I started the program yesterday, and got to Sage in a single day:

If you need an IPv6 ready host, check out Linode - Excellent customer service, and most of their data centers will assign you both an IPv4 and IPv6 address for your account.

Wednesday, September 7, 2011

Pictures of Rescued Kitten

I did manage to rescue the kitten I blogged about on the fourth (see September 4) - She was not born feral, too healthy and warmed up to me too fast.

Here she is:

Isn't she just adorable?

Sunday, September 4, 2011

Feral / Abandoned Kitten

There's a kitten living in the bushes in front of the local bar. The bar is currently closed for renovations so fortunately there is not a lot of traffic in its parking lot.

I'm not sure if it is feral or if it was dumped there. It is definitely alone. Friday night was when I first encountered it, I heard it meowing and I responded, and the two of us meowed back and forth but it never showed itself to me. It clearly is quite young, so I bought some whiskas pouches for it, they are easier for small cats to consume than dry food. I was worried it would need KMR. It did not come to the bowl while I was there, so I left and came back 20 minutes later and the bowl was licked clean, poor thing.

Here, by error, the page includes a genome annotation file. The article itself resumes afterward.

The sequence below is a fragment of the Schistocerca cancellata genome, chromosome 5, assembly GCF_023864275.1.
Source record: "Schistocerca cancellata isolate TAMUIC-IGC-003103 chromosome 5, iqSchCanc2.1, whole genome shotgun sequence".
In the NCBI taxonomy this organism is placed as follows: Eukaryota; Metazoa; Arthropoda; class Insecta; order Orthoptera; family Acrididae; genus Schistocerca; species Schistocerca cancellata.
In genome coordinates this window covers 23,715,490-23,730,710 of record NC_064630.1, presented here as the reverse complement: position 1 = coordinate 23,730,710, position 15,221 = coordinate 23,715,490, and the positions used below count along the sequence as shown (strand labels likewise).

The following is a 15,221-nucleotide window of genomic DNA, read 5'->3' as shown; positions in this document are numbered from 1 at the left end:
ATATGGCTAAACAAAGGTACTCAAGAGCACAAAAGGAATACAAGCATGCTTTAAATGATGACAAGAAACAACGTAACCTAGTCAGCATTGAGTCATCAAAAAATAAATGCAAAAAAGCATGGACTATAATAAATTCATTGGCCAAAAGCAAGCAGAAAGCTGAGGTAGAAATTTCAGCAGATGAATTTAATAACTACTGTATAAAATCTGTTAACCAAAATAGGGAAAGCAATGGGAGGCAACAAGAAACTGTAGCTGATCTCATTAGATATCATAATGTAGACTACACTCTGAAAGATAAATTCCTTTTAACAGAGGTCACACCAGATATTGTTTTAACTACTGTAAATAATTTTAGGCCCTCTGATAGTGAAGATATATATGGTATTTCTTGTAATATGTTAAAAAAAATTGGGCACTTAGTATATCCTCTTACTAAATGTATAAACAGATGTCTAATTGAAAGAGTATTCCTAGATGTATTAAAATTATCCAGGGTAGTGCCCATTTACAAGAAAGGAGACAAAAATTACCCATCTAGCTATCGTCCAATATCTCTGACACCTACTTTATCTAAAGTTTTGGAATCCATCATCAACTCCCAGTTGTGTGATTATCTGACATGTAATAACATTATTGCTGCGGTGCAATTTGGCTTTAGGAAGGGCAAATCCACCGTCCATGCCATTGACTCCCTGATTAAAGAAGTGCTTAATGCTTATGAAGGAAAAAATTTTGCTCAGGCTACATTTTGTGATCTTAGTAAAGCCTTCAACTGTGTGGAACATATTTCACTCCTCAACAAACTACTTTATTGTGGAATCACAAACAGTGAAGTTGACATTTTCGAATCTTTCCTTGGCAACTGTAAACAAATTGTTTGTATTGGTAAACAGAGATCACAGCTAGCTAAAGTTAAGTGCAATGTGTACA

Last night (Saturday) it was still there. Again we meowed back and forth but again it did not show itself. I put food out and I finally got to see it's eyes but did not want to approach, so I pushed the bowl in further and it then did approach and I could see it, but it was too dark to make out much information other than it is quite young, I'm guessing maybe 6 weeks.

I just went back at 4 in the morning (my time) with another pouch. This time I did not need to push it all the way in for it to come and eat. It appears to be a tabby but it *might* be a tortoise shell. I am leaning towards tabby though.

Hopefully tonight or tomorrow early AM I will be able to coax it close enough that I can grab it and bring it home. Unfortunately I can't keep it, my community has a 1 pet rule and I already have 2 cats. But at least I can run a flea comb through it, get it de-wormed, and see if I can find a home for it.

If anyone on my friends list happens to live near Redding, CA or knows someone who does, and would be willing to take a kitten, please let me know. If I can not find a home quickly, it will have to go to the county shelter where it will likely be euthanized, which I suppose is better than starving to death, but still - I would like to see it get a home.

Thank you.

Monday, August 15, 2011

Jokes about Homeless People

I like irreverent politically incorrect jokes. They make me laugh. Sometimes when watching Sarah Silverman, I laugh so hard I almost lose consciousness.

However, as with any form of humor, even politically incorrect humor has some lines that just should not be crossed. One of those lines is jokes at the expense of homeless people.